*** CHECK AGAINST DELIVERY ***
I seek leave to move the following motion
That the House:
- Unless this Parliament acts, the decision to cut the Sunday penalty rates of nearly 700,000 Australian workers will come into force as early as 1 July this year;
- On Monday, the Labor Party sought to introduce legislation to stop this pay cut;
- On Tuesday, the Prime Minister said he supported the decision to cut penalty rates;
- The Prime Minister has been willing to legislate when he has objected to past decisions of Australian courts, tribunals and commissions including:
- i. Legislating to overturn a Road Safety Remuneration Tribunal decision;
- ii. Legislating to pre-empt a Fair Work Commission decision about the Country Fire Authority; and
- iii. Introducing legislation to overturn a decision of the Full Bench of the Federal Court about Native Title;
- The Prime Minister has the power to stop these pay cuts for nearly 700,000 Australians; and
- Under the Turnbull Government, when companies receive record profits, they get a tax cut, and when wages flatline, workers get a pay cut;
- Calls on the Government to legislate to prevent the pay cut from going ahead; and
- Agrees therefore, to suspend so much of standing orders as would prevent the Leader of the Opposition immediately introducing the Fair Work Amendment (Protecting Take Home Pay) Bill 2017, the bill being given priority over all business for passage through all stages without interruption, and if consideration of the bill has not concluded by 3.30pm today, any necessary questions to complete consideration of the bill being put without delay.
This is the most out of touch government in Australian history.
You couldn't write the plot. A conservative government, on one hand offering tax cuts for multinationals but on the other hand pay cuts for low-paid workers.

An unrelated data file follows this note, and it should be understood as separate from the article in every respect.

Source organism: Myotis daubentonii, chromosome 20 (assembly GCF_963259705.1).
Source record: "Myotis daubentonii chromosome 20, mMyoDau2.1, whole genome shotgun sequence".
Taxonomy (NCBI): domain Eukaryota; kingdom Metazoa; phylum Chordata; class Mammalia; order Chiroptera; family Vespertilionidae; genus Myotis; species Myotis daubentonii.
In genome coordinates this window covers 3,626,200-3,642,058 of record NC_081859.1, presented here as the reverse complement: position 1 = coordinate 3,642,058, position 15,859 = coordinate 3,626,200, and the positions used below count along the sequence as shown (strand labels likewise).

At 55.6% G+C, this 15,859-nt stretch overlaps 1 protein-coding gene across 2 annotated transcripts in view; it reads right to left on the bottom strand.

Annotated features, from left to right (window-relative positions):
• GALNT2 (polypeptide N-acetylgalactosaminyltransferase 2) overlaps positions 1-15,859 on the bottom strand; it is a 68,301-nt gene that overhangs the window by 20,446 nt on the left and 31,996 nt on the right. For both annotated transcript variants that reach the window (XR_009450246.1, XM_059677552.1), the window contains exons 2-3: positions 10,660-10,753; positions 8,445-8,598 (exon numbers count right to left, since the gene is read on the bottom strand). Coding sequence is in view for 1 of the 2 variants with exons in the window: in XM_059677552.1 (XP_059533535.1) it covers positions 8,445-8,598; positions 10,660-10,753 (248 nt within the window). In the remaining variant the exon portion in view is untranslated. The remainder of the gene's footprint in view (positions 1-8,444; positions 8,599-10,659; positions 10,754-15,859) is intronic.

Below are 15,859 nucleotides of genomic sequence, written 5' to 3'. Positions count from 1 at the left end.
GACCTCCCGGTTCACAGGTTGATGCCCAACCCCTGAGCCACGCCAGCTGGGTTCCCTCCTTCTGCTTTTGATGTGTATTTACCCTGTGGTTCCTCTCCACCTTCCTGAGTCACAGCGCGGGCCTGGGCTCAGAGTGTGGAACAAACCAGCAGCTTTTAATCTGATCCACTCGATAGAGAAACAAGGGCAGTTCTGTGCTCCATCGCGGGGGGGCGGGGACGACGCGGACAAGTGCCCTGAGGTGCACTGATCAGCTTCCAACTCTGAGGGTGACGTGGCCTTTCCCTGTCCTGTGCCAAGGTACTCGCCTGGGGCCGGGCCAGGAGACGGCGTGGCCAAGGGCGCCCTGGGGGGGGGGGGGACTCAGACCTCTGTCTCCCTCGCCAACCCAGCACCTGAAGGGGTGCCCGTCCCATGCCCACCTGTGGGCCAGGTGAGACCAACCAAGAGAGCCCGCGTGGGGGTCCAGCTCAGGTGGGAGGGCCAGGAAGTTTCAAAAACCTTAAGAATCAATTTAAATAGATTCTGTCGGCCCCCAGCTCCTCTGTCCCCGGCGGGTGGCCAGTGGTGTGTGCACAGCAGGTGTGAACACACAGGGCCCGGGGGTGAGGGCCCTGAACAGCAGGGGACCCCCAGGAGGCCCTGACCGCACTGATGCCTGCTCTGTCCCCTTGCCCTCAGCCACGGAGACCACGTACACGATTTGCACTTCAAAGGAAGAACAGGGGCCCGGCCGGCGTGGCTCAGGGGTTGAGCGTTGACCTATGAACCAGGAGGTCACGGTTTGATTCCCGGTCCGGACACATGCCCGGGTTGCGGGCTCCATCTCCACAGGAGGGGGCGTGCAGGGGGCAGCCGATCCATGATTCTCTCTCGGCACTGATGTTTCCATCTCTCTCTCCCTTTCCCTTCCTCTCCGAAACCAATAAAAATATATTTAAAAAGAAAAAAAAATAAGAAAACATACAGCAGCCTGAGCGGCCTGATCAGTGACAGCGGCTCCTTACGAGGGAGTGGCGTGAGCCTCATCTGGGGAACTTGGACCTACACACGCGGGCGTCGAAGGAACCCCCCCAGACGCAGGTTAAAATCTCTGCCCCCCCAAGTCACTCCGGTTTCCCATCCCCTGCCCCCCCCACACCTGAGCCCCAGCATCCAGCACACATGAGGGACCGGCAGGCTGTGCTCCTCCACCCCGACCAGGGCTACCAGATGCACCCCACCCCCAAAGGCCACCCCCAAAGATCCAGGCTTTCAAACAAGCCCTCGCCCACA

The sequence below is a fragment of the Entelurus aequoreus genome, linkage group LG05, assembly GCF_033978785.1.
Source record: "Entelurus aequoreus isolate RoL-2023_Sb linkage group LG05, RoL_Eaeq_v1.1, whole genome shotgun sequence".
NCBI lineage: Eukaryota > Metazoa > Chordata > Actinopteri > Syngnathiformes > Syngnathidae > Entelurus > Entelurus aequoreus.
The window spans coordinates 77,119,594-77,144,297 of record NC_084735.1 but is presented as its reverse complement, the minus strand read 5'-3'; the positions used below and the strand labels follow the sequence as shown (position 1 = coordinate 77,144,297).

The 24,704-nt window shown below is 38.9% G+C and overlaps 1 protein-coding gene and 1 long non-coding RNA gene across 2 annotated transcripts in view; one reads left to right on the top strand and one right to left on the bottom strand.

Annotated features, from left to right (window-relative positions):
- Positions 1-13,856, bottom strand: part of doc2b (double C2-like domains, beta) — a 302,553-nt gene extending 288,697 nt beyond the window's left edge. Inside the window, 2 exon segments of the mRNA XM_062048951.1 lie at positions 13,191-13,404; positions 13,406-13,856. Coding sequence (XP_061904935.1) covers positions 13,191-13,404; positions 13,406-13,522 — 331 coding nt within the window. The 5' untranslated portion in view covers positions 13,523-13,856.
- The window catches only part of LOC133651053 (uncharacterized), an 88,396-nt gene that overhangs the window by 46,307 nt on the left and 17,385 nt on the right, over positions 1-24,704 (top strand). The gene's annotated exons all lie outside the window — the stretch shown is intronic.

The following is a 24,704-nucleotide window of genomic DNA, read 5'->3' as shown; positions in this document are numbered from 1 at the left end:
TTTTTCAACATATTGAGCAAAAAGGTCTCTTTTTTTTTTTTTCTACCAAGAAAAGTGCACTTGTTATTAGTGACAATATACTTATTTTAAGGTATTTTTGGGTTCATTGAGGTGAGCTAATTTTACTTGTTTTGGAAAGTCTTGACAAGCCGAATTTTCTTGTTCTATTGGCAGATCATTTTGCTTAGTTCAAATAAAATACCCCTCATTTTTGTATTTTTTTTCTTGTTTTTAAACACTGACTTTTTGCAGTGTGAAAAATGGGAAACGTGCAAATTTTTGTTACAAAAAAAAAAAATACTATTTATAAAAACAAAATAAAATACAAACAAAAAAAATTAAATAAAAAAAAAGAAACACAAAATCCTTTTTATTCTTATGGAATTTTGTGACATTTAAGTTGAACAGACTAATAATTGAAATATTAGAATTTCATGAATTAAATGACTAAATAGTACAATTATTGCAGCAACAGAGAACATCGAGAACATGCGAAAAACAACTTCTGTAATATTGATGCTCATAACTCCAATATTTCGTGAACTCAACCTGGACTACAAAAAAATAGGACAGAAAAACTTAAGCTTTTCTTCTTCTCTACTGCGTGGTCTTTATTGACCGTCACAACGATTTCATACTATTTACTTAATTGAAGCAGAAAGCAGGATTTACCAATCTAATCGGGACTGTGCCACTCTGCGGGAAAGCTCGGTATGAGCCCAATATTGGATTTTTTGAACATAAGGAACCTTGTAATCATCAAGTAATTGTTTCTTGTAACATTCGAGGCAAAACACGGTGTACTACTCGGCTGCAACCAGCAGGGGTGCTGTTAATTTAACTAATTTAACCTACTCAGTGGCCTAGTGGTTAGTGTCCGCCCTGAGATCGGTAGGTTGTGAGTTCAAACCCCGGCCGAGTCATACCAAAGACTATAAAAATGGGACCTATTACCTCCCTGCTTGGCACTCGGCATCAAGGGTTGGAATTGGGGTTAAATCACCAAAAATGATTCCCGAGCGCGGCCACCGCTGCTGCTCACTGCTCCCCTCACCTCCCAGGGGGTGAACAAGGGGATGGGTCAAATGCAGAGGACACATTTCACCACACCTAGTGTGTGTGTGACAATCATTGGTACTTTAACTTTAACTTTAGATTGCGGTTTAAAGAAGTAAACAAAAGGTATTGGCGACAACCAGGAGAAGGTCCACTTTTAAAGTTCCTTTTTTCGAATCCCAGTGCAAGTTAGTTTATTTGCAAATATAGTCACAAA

A government who will fight tooth and nail, to give big banks a tax cut but do absolutely nothing to stop a pay cut for hundreds of thousands of workers.
The motto of the Turnbull Government: tough on those who are doing it tough, and soft on the big end of town.
This pay cut is not about a spreadsheet. It is not about a set of figures on a desk or in a table, it is not about simple economics. It is about the lives that people live.
Today in Question Time, there were several individual stories which were put to the Prime Minister. Stories of people who will be affected by this pay cut from 1st July.
What response did we get from this out of touch Prime Minister?
"It is not my business, not my decision, not my problem".
And of course, what they do instead is just attack the Labor Party.
The problem they have got here is that this pay cut could not have come at a worse time for Australians.
I acknowledge that the big end of town is doing well under the Turnbull Government. But what I don't accept is that when wages growth flatlines, that somehow cutting wages is an economic recipe for including all Australians in our prosperity.
It is incredibly interesting that yesterday in the national accounts, which the Treasurer is so proud of, in the national accounts, corporate profits were shown to be the highest in 40 years. But what we see is that wages in this country have risen at the lowest level in 20 years. And yes, I do think that last fact is a shame.
We see young people getting it in the neck again.
This is a Government at war with young people.
They want to:
- increase their HECS
- make it more expensive to go to TAFE, with the loans system they have got
What they then want to do is make it impossible for them to buy their first home by their trenchant defence of negative gearing in the future.
And now we have got a pay cut which will disproportionately fall on the young.
No wonder young people are bemused at being given the ‘Gilmore gift’, because young people don't deserve the attacks they are getting from this Government.
Then there is women - if we hear one more time from this Prime Minister that ‘women hold up half the sky’ and then he is not prepared to see them get half the pay, it shows what a rank hypocrite this man is.
Then look at the regions - goodness me, what did the regions do to deserve Barnaby Joyce?
The Leader of the National Party - the hostages to One Nation who couldn't learn how to fight with them.